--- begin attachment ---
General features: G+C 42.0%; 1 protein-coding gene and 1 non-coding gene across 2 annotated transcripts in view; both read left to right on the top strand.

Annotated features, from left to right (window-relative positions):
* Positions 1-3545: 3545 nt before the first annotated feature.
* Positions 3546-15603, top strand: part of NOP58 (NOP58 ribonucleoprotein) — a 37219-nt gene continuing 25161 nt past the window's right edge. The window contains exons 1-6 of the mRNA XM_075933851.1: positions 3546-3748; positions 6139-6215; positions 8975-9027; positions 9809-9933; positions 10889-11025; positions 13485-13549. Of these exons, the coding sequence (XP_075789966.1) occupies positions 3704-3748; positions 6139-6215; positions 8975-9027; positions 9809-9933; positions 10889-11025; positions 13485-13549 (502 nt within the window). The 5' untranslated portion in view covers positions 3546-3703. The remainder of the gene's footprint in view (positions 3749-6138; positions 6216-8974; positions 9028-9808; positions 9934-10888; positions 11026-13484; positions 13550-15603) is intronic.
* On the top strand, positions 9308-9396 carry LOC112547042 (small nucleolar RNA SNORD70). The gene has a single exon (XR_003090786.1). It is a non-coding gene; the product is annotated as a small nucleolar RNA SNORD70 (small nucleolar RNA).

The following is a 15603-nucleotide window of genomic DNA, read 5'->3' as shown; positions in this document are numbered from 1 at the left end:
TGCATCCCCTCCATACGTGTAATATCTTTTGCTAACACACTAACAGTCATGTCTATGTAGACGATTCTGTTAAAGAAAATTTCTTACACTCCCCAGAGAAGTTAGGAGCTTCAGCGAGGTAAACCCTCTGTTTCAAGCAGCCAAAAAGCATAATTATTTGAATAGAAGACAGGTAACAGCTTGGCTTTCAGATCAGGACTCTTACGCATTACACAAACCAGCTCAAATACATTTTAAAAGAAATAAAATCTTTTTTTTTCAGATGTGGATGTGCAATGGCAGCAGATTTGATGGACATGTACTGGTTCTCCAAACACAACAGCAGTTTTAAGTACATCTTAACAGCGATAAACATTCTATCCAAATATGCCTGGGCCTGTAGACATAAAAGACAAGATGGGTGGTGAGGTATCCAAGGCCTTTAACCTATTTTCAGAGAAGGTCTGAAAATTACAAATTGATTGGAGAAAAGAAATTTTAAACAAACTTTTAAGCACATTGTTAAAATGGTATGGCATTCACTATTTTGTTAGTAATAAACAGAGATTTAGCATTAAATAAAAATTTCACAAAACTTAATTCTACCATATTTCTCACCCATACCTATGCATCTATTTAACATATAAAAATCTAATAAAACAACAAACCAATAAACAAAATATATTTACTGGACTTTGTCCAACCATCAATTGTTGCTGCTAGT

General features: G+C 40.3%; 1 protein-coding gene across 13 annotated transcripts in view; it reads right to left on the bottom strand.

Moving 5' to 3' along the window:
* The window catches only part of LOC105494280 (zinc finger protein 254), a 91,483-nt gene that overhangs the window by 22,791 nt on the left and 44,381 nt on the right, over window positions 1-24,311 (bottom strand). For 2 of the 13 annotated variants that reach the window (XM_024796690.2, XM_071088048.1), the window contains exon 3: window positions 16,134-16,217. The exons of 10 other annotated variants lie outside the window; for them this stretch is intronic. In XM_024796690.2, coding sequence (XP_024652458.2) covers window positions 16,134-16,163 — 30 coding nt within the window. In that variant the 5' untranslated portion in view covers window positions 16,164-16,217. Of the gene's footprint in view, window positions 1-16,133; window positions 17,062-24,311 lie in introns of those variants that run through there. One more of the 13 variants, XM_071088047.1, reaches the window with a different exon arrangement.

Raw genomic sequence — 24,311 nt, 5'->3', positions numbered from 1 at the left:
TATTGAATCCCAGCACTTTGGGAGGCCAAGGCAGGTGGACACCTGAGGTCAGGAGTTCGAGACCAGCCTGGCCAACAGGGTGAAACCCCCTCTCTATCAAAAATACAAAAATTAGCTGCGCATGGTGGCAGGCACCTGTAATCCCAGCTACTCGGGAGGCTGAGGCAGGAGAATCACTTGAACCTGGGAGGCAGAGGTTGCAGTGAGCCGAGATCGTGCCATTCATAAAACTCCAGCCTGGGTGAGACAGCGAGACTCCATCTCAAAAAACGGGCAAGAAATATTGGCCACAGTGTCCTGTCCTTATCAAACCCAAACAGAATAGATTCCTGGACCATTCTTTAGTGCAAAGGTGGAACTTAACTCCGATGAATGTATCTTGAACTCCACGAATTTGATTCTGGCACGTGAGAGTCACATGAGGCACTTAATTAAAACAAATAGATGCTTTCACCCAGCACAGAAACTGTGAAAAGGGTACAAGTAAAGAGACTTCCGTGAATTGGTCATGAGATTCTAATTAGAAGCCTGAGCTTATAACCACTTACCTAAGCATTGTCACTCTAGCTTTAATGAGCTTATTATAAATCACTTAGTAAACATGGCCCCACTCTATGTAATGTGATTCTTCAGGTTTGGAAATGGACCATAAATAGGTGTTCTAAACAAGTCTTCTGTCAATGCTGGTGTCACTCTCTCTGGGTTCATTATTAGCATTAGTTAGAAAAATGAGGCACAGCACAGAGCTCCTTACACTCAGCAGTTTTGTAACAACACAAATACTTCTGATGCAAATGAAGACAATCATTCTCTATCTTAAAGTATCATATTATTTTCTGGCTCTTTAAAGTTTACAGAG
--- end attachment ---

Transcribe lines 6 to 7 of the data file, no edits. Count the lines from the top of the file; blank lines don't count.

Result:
The following is a 15603-nucleotide window of genomic DNA, read 5'->3' as shown; positions in this document are numbered from 1 at the left end:
TGCATCCCCTCCATACGTGTAATATCTTTTGCTAACACACTAACAGTCATGTCTATGTAGACGATTCTGTTAAAGAAAATTTCTTACACTCCCCAGAGAAGTTAGGAGCTTCAGCGAGGTAAACCCTCTGTTTCAAGCAGCCAAAAAGCATAATTATTTGAATAGAAGACAGGTAACAGCTTGGCTTTCAGATCAGGACTCTTACGCATTACACAAACCAGCTCAAATACATTTTAAAAGAAATAAAATCTTTTTTTTTCAGATGTGGATGTGCAATGGCAGCAGATTTGATGGACATGTACTGGTTCTCCAAACACAACAGCAGTTTTAAGTACATCTTAACAGCGATAAACATTCTATCCAAATATGCCTGGGCCTGTAGACATAAAAGACAAGATGGGTGGTGAGGTATCCAAGGCCTTTAACCTATTTTCAGAGAAGGTCTGAAAATTACAAATTGATTGGAGAAAAGAAATTTTAAACAAACTTTTAAGCACATTGTTAAAATGGTATGGCATTCACTATTTTGTTAGTAATAAACAGAGATTTAGCATTAAATAAAAATTTCACAAAACTTAATTCTACCATATTTCTCACCCATACCTATGCATCTATTTAACATATAAAAATCTAATAAAACAACAAACCAATAAACAAAATATATTTACTGGACTTTGTCCAACCATCAATTGTTGCTGCTAGT